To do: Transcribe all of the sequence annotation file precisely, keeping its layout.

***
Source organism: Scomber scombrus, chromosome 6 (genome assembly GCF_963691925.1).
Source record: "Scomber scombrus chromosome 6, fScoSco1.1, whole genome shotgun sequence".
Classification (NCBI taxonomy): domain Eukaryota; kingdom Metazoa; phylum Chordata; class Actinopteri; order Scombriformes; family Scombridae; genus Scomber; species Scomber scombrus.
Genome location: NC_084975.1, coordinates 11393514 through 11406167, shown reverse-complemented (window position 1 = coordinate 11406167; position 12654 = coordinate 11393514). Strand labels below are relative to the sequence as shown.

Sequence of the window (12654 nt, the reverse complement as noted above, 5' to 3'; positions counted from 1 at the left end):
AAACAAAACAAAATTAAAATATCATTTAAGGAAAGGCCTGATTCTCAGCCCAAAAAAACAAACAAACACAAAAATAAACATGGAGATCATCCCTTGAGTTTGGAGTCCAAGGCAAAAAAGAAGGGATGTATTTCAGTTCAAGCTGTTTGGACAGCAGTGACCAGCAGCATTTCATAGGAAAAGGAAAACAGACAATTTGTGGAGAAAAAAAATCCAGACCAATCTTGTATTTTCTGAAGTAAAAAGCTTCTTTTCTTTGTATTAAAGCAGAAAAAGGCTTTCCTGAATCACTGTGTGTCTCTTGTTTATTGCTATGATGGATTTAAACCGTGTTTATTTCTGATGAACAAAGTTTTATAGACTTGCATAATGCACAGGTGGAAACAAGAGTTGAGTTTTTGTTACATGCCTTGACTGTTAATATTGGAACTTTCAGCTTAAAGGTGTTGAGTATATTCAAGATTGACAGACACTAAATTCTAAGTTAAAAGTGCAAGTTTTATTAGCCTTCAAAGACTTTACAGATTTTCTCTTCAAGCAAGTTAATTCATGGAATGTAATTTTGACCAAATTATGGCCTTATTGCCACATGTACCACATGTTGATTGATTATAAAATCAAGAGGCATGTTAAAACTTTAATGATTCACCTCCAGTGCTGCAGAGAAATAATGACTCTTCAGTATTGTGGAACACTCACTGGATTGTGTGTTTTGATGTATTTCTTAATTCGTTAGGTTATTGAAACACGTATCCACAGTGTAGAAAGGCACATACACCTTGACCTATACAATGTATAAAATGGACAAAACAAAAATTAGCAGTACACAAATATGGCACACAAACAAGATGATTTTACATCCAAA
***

Source organism: Scomber scombrus, chromosome 6 (genome assembly GCF_963691925.1).
Source record: "Scomber scombrus chromosome 6, fScoSco1.1, whole genome shotgun sequence".
Classification (NCBI taxonomy): domain Eukaryota; kingdom Metazoa; phylum Chordata; class Actinopteri; order Scombriformes; family Scombridae; genus Scomber; species Scomber scombrus.
Genome location: NC_084975.1, coordinates 11393514 through 11406167, shown reverse-complemented (window position 1 = coordinate 11406167; position 12654 = coordinate 11393514). Strand labels below are relative to the sequence as shown.

Sequence of the window (12654 nt, the reverse complement as noted above, 5' to 3'; positions counted from 1 at the left end):
AAACAAAACAAAATTAAAATATCATTTAAGGAAAGGCCTGATTCTCAGCCCAAAAAAACAAACAAACACAAAAATAAACATGGAGATCATCCCTTGAGTTTGGAGTCCAAGGCAAAAAAGAAGGGATGTATTTCAGTTCAAGCTGTTTGGACAGCAGTGACCAGCAGCATTTCATAGGAAAAGGAAAACAGACAATTTGTGGAGAAAAAAAATCCAGACCAATCTTGTATTTTCTGAAGTAAAAAGCTTCTTTTCTTTGTATTAAAGCAGAAAAAGGCTTTCCTGAATCACTGTGTGTCTCTTGTTTATTGCTATGATGGATTTAAACCGTGTTTATTTCTGATGAACAAAGTTTTATAGACTTGCATAATGCACAGGTGGAAACAAGAGTTGAGTTTTTGTTACATGCCTTGACTGTTAATATTGGAACTTTCAGCTTAAAGGTGTTGAGTATATTCAAGATTGACAGACACTAAATTCTAAGTTAAAAGTGCAAGTTTTATTAGCCTTCAAAGACTTTACAGATTTTCTCTTCAAGCAAGTTAATTCATGGAATGTAATTTTGACCAAATTATGGCCTTATTGCCACATGTACCACATGTTGATTGATTATAAAATCAAGAGGCATGTTAAAACTTTAATGATTCACCTCCAGTGCTGCAGAGAAATAATGACTCTTCAGTATTGTGGAACACTCACTGGATTGTGTGTTTTGATGTATTTCTTAATTCGTTAGGTTATTGAAACACGTATCCACAGTGTAGAAAGGCACATACACCTTGACCTATACAATGTATAAAATGGACAAAACAAAAATTAGCAGTACACAAATATGGCACACAAACAAGATGATTTTACATCCAAA